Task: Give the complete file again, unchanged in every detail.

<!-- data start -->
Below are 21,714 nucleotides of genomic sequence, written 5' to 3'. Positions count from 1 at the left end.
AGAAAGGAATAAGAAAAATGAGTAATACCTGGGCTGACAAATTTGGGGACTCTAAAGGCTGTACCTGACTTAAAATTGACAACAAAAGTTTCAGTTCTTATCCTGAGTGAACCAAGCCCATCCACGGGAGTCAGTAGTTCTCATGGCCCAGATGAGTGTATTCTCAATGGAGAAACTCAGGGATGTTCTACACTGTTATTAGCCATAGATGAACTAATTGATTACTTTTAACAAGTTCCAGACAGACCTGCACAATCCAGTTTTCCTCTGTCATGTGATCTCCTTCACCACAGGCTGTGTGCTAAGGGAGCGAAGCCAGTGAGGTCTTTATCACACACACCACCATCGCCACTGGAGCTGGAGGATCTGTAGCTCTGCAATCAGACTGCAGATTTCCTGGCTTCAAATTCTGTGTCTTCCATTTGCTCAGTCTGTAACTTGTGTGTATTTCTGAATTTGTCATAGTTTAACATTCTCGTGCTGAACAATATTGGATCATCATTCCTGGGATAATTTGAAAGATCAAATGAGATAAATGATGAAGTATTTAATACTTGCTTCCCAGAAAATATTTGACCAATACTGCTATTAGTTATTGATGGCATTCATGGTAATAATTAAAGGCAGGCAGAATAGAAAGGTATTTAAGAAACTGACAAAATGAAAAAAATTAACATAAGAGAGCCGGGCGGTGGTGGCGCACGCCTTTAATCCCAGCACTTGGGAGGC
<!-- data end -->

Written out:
Below are 21,714 nucleotides of genomic sequence, written 5' to 3'. Positions count from 1 at the left end.
AGAAAGGAATAAGAAAAATGAGTAATACCTGGGCTGACAAATTTGGGGACTCTAAAGGCTGTACCTGACTTAAAATTGACAACAAAAGTTTCAGTTCTTATCCTGAGTGAACCAAGCCCATCCACGGGAGTCAGTAGTTCTCATGGCCCAGATGAGTGTATTCTCAATGGAGAAACTCAGGGATGTTCTACACTGTTATTAGCCATAGATGAACTAATTGATTACTTTTAACAAGTTCCAGACAGACCTGCACAATCCAGTTTTCCTCTGTCATGTGATCTCCTTCACCACAGGCTGTGTGCTAAGGGAGCGAAGCCAGTGAGGTCTTTATCACACACACCACCATCGCCACTGGAGCTGGAGGATCTGTAGCTCTGCAATCAGACTGCAGATTTCCTGGCTTCAAATTCTGTGTCTTCCATTTGCTCAGTCTGTAACTTGTGTGTATTTCTGAATTTGTCATAGTTTAACATTCTCGTGCTGAACAATATTGGATCATCATTCCTGGGATAATTTGAAAGATCAAATGAGATAAATGATGAAGTATTTAATACTTGCTTCCCAGAAAATATTTGACCAATACTGCTATTAGTTATTGATGGCATTCATGGTAATAATTAAAGGCAGGCAGAATAGAAAGGTATTTAAGAAACTGACAAAATGAAAAAAATTAACATAAGAGAGCCGGGCGGTGGTGGCGCACGCCTTTAATCCCAGCACTTGGGAGGC